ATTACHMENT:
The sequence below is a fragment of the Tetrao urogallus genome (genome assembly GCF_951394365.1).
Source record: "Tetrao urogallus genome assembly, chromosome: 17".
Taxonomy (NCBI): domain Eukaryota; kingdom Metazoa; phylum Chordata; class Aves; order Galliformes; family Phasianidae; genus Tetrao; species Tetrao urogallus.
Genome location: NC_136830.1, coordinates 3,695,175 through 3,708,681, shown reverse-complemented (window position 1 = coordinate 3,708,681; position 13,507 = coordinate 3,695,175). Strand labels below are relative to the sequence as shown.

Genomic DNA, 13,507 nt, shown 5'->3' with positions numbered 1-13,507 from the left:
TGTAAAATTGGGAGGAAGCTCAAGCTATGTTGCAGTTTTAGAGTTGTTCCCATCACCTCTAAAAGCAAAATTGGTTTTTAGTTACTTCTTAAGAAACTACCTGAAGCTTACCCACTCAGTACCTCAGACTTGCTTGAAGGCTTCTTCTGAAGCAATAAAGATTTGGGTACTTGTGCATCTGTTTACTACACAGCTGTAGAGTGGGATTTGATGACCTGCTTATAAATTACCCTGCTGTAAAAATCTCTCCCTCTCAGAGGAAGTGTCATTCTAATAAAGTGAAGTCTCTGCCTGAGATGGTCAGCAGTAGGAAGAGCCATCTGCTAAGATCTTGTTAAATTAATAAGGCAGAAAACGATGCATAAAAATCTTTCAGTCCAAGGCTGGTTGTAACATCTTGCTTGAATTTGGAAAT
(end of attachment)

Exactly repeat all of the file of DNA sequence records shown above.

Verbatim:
The sequence below is a fragment of the Tetrao urogallus genome (genome assembly GCF_951394365.1).
Source record: "Tetrao urogallus genome assembly, chromosome: 17".
Taxonomy (NCBI): domain Eukaryota; kingdom Metazoa; phylum Chordata; class Aves; order Galliformes; family Phasianidae; genus Tetrao; species Tetrao urogallus.
Genome location: NC_136830.1, coordinates 3,695,175 through 3,708,681, shown reverse-complemented (window position 1 = coordinate 3,708,681; position 13,507 = coordinate 3,695,175). Strand labels below are relative to the sequence as shown.

Genomic DNA, 13,507 nt, shown 5'->3' with positions numbered 1-13,507 from the left:
TGTAAAATTGGGAGGAAGCTCAAGCTATGTTGCAGTTTTAGAGTTGTTCCCATCACCTCTAAAAGCAAAATTGGTTTTTAGTTACTTCTTAAGAAACTACCTGAAGCTTACCCACTCAGTACCTCAGACTTGCTTGAAGGCTTCTTCTGAAGCAATAAAGATTTGGGTACTTGTGCATCTGTTTACTACACAGCTGTAGAGTGGGATTTGATGACCTGCTTATAAATTACCCTGCTGTAAAAATCTCTCCCTCTCAGAGGAAGTGTCATTCTAATAAAGTGAAGTCTCTGCCTGAGATGGTCAGCAGTAGGAAGAGCCATCTGCTAAGATCTTGTTAAATTAATAAGGCAGAAAACGATGCATAAAAATCTTTCAGTCCAAGGCTGGTTGTAACATCTTGCTTGAATTTGGAAAT